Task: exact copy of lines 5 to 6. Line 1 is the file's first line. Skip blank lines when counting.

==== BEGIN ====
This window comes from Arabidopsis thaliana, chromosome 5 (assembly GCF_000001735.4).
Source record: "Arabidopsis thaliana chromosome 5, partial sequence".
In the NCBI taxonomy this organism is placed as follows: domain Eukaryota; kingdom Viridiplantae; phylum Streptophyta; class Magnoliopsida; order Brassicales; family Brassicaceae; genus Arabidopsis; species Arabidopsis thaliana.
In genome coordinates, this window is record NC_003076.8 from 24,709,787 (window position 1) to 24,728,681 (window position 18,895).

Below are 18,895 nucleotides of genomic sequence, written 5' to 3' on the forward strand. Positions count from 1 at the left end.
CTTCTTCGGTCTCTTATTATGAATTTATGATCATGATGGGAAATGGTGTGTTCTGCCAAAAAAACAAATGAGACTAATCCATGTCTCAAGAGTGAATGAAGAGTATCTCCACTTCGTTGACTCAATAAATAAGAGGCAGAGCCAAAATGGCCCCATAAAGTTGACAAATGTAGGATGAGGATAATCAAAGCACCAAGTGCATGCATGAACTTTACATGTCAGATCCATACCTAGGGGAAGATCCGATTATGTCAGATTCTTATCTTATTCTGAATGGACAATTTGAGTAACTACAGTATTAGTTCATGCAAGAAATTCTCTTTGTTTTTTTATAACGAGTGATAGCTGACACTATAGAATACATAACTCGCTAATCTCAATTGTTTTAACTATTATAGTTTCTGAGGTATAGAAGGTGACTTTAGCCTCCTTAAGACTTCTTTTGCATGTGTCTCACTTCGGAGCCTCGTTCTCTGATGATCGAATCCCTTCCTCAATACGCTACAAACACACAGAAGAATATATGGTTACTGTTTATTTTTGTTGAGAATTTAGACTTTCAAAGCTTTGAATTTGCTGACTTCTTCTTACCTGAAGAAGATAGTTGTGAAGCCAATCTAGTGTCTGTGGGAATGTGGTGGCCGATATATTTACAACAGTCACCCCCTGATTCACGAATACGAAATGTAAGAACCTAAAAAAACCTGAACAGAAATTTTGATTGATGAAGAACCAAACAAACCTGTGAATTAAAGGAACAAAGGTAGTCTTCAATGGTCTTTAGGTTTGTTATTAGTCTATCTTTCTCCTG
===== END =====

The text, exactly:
Below are 18,895 nucleotides of genomic sequence, written 5' to 3' on the forward strand. Positions count from 1 at the left end.
CTTCTTCGGTCTCTTATTATGAATTTATGATCATGATGGGAAATGGTGTGTTCTGCCAAAAAAACAAATGAGACTAATCCATGTCTCAAGAGTGAATGAAGAGTATCTCCACTTCGTTGACTCAATAAATAAGAGGCAGAGCCAAAATGGCCCCATAAAGTTGACAAATGTAGGATGAGGATAATCAAAGCACCAAGTGCATGCATGAACTTTACATGTCAGATCCATACCTAGGGGAAGATCCGATTATGTCAGATTCTTATCTTATTCTGAATGGACAATTTGAGTAACTACAGTATTAGTTCATGCAAGAAATTCTCTTTGTTTTTTTATAACGAGTGATAGCTGACACTATAGAATACATAACTCGCTAATCTCAATTGTTTTAACTATTATAGTTTCTGAGGTATAGAAGGTGACTTTAGCCTCCTTAAGACTTCTTTTGCATGTGTCTCACTTCGGAGCCTCGTTCTCTGATGATCGAATCCCTTCCTCAATACGCTACAAACACACAGAAGAATATATGGTTACTGTTTATTTTTGTTGAGAATTTAGACTTTCAAAGCTTTGAATTTGCTGACTTCTTCTTACCTGAAGAAGATAGTTGTGAAGCCAATCTAGTGTCTGTGGGAATGTGGTGGCCGATATATTTACAACAGTCACCCCCTGATTCACGAATACGAAATGTAAGAACCTAAAAAAACCTGAACAGAAATTTTGATTGATGAAGAACCAAACAAACCTGTGAATTAAAGGAACAAAGGTAGTCTTCAATGGTCTTTAGGTTTGTTATTAGTCTATCTTTCTCCTG